yum install -y cloud-utils-growpart
    • Run the following command if the instance runs Debian 9 or later or Ubuntu 14 or later.

      Update the software source.

      apt-get update

      Install cloud-guest-utils.

      apt-get install -y cloud-guest-utils
  3. Run the following command to resize partitions:
    growpart /dev/vda 1
    In this example, the partition of the system disk is resized. Use a space to separate /dev/vda with 1. To resize other partitions, modify the command accordingly. An output similar to the following one is displayed.growpart
    Note When you run the growpart /dev/vda 1 command, the unexpected output in sfdisk --version [sfdisk, from util-linux 2.23.2] error may be prompted. For information about how to troubleshoot this problem, see the FAQ section of this topic.

Step 5: Resize file systems

This step describes how to resize the file system of a partition within an ECS instance.

  1. Resize the file systems within the ECS instance based on the file system types that you obtained.
    • To resize ext* (such as ext4) file systems, run the following commands:
      To resize the file system of the /dev/vda1 partition of the system disk, run the following command:
      resize2fs /dev/vda1    

      To resize the file system of the /dev/vdb1 partition of a data disk, run the following command:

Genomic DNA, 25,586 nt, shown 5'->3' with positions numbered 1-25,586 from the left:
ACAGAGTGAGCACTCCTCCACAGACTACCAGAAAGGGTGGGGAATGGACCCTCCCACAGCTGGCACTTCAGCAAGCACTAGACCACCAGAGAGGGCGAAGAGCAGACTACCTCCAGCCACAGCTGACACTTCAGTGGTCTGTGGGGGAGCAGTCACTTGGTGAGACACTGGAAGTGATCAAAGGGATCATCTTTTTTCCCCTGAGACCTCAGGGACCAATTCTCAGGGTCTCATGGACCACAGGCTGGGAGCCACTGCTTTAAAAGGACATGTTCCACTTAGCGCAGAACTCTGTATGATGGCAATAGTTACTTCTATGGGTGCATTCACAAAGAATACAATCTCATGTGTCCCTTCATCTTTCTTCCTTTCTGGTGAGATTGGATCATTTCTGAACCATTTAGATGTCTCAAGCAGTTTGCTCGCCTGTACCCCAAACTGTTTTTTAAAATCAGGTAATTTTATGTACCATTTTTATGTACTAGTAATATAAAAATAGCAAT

resize2fs /dev/vdb1          
      Note /dev/vda1 and /dev/vdb1 are partition names. Change the commands based on your partition names.
    • To resize xfs file systems, run the following command:
      xfs_growfs /media/vdc
      Note /media/vdc is the mount point of the /dev/vdc1 partition. Change the command based on the mount point of your partition.
  2. Run the following command to check the resizing results:
    df -Th

    An output similar to the following one is displayed.

    Check the resizing results
    After the disk is resized, check whether the new capacity of the disk is as expected.
    • If the file systems are resized and the business programs in the instance can run properly, the resizing operation is complete.
    • If the file systems fail to be resized, use the snapshot that you created in Step 1 to roll back the disk.

Operating systems that support online resizing

The following Linux public images and custom images derived from these public images support online resizing: